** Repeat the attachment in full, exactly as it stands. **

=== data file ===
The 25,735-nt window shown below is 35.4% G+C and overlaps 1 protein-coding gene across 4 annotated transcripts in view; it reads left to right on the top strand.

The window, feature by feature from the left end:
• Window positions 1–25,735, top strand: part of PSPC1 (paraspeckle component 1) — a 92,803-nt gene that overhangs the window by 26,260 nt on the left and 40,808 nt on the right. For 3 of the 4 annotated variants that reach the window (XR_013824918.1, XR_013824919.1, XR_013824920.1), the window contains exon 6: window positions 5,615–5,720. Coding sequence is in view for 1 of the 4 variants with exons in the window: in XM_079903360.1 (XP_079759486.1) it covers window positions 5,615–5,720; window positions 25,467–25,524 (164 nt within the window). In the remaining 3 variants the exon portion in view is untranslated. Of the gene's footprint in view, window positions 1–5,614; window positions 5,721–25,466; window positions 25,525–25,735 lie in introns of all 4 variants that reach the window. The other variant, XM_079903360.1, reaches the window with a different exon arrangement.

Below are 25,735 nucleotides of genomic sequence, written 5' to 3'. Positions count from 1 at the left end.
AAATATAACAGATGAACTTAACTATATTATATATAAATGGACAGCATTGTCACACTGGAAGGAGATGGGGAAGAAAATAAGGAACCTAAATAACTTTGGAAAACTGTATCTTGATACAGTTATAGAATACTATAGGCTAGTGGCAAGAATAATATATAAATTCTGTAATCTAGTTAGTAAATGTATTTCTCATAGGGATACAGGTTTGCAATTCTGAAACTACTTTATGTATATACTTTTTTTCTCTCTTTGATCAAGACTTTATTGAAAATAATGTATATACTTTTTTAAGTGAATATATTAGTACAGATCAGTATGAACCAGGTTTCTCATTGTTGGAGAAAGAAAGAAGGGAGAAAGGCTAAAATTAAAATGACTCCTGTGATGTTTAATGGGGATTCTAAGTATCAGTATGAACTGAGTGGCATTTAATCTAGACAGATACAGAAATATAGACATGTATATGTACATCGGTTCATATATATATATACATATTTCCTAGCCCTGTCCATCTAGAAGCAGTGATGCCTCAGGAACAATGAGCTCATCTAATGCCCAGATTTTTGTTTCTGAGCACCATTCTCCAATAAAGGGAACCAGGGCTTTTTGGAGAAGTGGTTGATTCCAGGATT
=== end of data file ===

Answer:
The 25,735-nt window shown below is 35.4% G+C and overlaps 1 protein-coding gene across 4 annotated transcripts in view; it reads left to right on the top strand.

The window, feature by feature from the left end:
• Window positions 1–25,735, top strand: part of PSPC1 (paraspeckle component 1) — a 92,803-nt gene that overhangs the window by 26,260 nt on the left and 40,808 nt on the right. For 3 of the 4 annotated variants that reach the window (XR_013824918.1, XR_013824919.1, XR_013824920.1), the window contains exon 6: window positions 5,615–5,720. Coding sequence is in view for 1 of the 4 variants with exons in the window: in XM_079903360.1 (XP_079759486.1) it covers window positions 5,615–5,720; window positions 25,467–25,524 (164 nt within the window). In the remaining 3 variants the exon portion in view is untranslated. Of the gene's footprint in view, window positions 1–5,614; window positions 5,721–25,466; window positions 25,525–25,735 lie in introns of all 4 variants that reach the window. The other variant, XM_079903360.1, reaches the window with a different exon arrangement.

Below are 25,735 nucleotides of genomic sequence, written 5' to 3'. Positions count from 1 at the left end.
AAATATAACAGATGAACTTAACTATATTATATATAAATGGACAGCATTGTCACACTGGAAGGAGATGGGGAAGAAAATAAGGAACCTAAATAACTTTGGAAAACTGTATCTTGATACAGTTATAGAATACTATAGGCTAGTGGCAAGAATAATATATAAATTCTGTAATCTAGTTAGTAAATGTATTTCTCATAGGGATACAGGTTTGCAATTCTGAAACTACTTTATGTATATACTTTTTTTCTCTCTTTGATCAAGACTTTATTGAAAATAATGTATATACTTTTTTAAGTGAATATATTAGTACAGATCAGTATGAACCAGGTTTCTCATTGTTGGAGAAAGAAAGAAGGGAGAAAGGCTAAAATTAAAATGACTCCTGTGATGTTTAATGGGGATTCTAAGTATCAGTATGAACTGAGTGGCATTTAATCTAGACAGATACAGAAATATAGACATGTATATGTACATCGGTTCATATATATATATACATATTTCCTAGCCCTGTCCATCTAGAAGCAGTGATGCCTCAGGAACAATGAGCTCATCTAATGCCCAGATTTTTGTTTCTGAGCACCATTCTCCAATAAAGGGAACCAGGGCTTTTTGGAGAAGTGGTTGATTCCAGGATT